BY Ian Dunn | April 19 2013 | comments icon 0 COMMENTS     print icon print


Prayers after Boston explosions

Pope, new advisor Cardinal O’Malley, express grief; Catholic schoolboy among dead

The Holy Father led prayers this week for the people of Boston after a fatal terrorist bomb attack targeted the US city’s Patriots’ Day marathon.

Two explosions at around 18.50 GMT on Monday at the finishing line of the Boston Marathon, and one later at JFK Library, killed three people and left an estimated 176 injured. Among the dead is Martin Richard (below), an 8-year-old pupil at Pope John Paul II Catholic Academy. He had been at the finish line to see his father, Bill, complete the marathon when the bombs went off. His mother and his younger sister, who were also present, were both seriously wounded. In a statement, his school described him as a ‘kind, caring, and loving young boy who had great excitement for learning.’

Pope Francis quickly responded to the worst terrorist attack on US soil since 9/11 in 2001 by sending a telegram to Cardinal Sean O’Malley of Boston—one of his newly appointed special advisors—saying he was ‘deeply grieved by news of the loss of life and grave injuries caused by the act of violence’ and assuring him of ‘his sympathy and closeness in prayer.’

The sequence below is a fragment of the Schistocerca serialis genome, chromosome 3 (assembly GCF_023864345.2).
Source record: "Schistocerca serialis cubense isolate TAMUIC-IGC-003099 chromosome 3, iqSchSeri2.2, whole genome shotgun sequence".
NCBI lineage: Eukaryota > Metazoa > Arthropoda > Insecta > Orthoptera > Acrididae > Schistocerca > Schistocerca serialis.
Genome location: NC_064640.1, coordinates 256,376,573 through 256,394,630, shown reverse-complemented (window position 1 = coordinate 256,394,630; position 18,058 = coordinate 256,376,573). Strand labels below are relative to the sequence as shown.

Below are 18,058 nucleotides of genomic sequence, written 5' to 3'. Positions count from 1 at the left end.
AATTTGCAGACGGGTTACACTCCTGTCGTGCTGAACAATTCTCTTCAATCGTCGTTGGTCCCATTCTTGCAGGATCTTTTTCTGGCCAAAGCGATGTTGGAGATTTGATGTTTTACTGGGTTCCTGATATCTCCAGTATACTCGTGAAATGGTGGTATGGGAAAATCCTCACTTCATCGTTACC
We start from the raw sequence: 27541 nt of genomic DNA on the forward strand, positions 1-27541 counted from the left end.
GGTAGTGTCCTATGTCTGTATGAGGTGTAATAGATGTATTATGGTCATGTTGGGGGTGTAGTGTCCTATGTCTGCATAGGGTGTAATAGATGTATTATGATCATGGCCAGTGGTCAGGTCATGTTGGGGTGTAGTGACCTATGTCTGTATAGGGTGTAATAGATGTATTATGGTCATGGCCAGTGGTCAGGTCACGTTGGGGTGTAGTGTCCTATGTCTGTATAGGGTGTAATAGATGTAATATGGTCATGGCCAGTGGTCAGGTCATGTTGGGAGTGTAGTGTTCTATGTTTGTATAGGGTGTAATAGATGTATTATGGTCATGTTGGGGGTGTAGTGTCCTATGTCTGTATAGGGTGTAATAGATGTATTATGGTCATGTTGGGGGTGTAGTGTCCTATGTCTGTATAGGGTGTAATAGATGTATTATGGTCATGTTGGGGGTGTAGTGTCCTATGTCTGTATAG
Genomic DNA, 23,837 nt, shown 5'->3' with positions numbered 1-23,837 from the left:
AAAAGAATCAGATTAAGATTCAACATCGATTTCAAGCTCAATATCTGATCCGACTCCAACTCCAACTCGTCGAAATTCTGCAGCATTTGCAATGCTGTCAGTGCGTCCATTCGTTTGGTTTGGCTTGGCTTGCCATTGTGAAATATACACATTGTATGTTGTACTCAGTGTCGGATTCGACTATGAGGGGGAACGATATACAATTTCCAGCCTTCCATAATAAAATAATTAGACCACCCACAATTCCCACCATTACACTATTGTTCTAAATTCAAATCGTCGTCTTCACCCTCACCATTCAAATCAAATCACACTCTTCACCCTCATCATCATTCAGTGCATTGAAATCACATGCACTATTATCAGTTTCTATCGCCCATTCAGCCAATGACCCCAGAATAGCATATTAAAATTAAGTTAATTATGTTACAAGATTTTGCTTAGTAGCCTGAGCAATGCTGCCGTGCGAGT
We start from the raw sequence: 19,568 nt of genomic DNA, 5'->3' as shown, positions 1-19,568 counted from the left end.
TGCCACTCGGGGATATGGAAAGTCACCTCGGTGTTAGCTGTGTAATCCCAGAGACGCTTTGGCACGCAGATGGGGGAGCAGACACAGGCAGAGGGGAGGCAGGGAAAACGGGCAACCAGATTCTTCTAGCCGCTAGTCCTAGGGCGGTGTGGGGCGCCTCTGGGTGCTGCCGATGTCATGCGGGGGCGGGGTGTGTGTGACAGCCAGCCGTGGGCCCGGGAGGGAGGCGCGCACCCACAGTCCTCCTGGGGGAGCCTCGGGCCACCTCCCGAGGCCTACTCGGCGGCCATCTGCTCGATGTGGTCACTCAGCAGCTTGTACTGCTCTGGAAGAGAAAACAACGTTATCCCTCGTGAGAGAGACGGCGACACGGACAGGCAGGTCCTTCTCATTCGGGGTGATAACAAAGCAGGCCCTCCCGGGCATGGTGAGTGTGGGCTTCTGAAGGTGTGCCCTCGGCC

“His Holiness invokes God’s peace upon the dead, his consolation upon the suffering, and his strength upon all those engaged in the continuing work of relief and response,” the telegram read. “At this time of mourning the Holy Father prays that all Bostonians will be united in a resolve not to be overcome by evil, but to combat evil with good, working together to build an ever more just, free and secure society for generations yet to come.”

Cardinal O’Malley hailed the ‘bravery and heroism’ of first responders to the horrific attack and asked the city and the world to pray for the victims and their families saying he ‘joins all people of good will in expressing deep sorrow following the senseless acts of violence perpetrated at the Boston Marathon.’

“Our prayers and concern are with so many who experienced the trauma of these acts, most especially the loved ones of those whose lives were lost and those who were injured, and the injured themselves,” he added.

The cardinal also praised Boston’s leadership and  said that he and other religious leaders would be leading prayers and memorial services for all the victims and their families.

“In the midst of the darkness of this tragedy we turn to the light of Jesus Christ, the light that was evident in the lives of people who immediately turned to help those in need today,” he said. “We stand in solidarity with our ecumenical and interfaith colleagues in the commitment to witness the greater power of good in our society and to work together for healing.”

As of April 16, no one had stepped forward to claim responsibility for the attack.

Patriots’ Day is a civic holiday in Massachusetts that commemorates the first battles of the American Revolution.


—This story ran in full in the April 19 print edition of the SCO, where there is also more on the Richard family


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